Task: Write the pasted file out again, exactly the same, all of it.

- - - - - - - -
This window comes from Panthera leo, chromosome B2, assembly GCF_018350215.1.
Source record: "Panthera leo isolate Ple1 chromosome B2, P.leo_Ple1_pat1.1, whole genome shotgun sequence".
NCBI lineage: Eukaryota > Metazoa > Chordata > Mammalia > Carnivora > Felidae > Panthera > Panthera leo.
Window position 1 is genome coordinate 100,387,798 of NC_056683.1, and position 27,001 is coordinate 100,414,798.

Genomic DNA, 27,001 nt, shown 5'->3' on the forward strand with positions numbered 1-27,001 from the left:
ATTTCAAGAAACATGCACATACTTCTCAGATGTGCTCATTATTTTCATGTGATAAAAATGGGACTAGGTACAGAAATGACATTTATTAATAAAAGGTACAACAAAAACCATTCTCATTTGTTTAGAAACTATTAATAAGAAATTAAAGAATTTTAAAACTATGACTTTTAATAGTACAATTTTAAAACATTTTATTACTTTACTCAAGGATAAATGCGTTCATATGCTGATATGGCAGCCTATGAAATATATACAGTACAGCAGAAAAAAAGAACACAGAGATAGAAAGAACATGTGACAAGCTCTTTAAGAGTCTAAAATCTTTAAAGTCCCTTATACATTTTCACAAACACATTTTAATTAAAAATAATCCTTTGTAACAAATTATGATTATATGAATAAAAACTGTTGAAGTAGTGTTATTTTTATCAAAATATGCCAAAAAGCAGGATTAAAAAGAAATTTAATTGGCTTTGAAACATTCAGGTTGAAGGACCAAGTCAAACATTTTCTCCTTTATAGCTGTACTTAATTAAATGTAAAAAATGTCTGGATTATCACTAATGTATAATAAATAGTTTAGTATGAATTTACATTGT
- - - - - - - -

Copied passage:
This window comes from Panthera leo, chromosome B2, assembly GCF_018350215.1.
Source record: "Panthera leo isolate Ple1 chromosome B2, P.leo_Ple1_pat1.1, whole genome shotgun sequence".
NCBI lineage: Eukaryota > Metazoa > Chordata > Mammalia > Carnivora > Felidae > Panthera > Panthera leo.
Window position 1 is genome coordinate 100,387,798 of NC_056683.1, and position 27,001 is coordinate 100,414,798.

Genomic DNA, 27,001 nt, shown 5'->3' on the forward strand with positions numbered 1-27,001 from the left:
ATTTCAAGAAACATGCACATACTTCTCAGATGTGCTCATTATTTTCATGTGATAAAAATGGGACTAGGTACAGAAATGACATTTATTAATAAAAGGTACAACAAAAACCATTCTCATTTGTTTAGAAACTATTAATAAGAAATTAAAGAATTTTAAAACTATGACTTTTAATAGTACAATTTTAAAACATTTTATTACTTTACTCAAGGATAAATGCGTTCATATGCTGATATGGCAGCCTATGAAATATATACAGTACAGCAGAAAAAAAGAACACAGAGATAGAAAGAACATGTGACAAGCTCTTTAAGAGTCTAAAATCTTTAAAGTCCCTTATACATTTTCACAAACACATTTTAATTAAAAATAATCCTTTGTAACAAATTATGATTATATGAATAAAAACTGTTGAAGTAGTGTTATTTTTATCAAAATATGCCAAAAAGCAGGATTAAAAAGAAATTTAATTGGCTTTGAAACATTCAGGTTGAAGGACCAAGTCAAACATTTTCTCCTTTATAGCTGTACTTAATTAAATGTAAAAAATGTCTGGATTATCACTAATGTATAATAAATAGTTTAGTATGAATTTACATTGT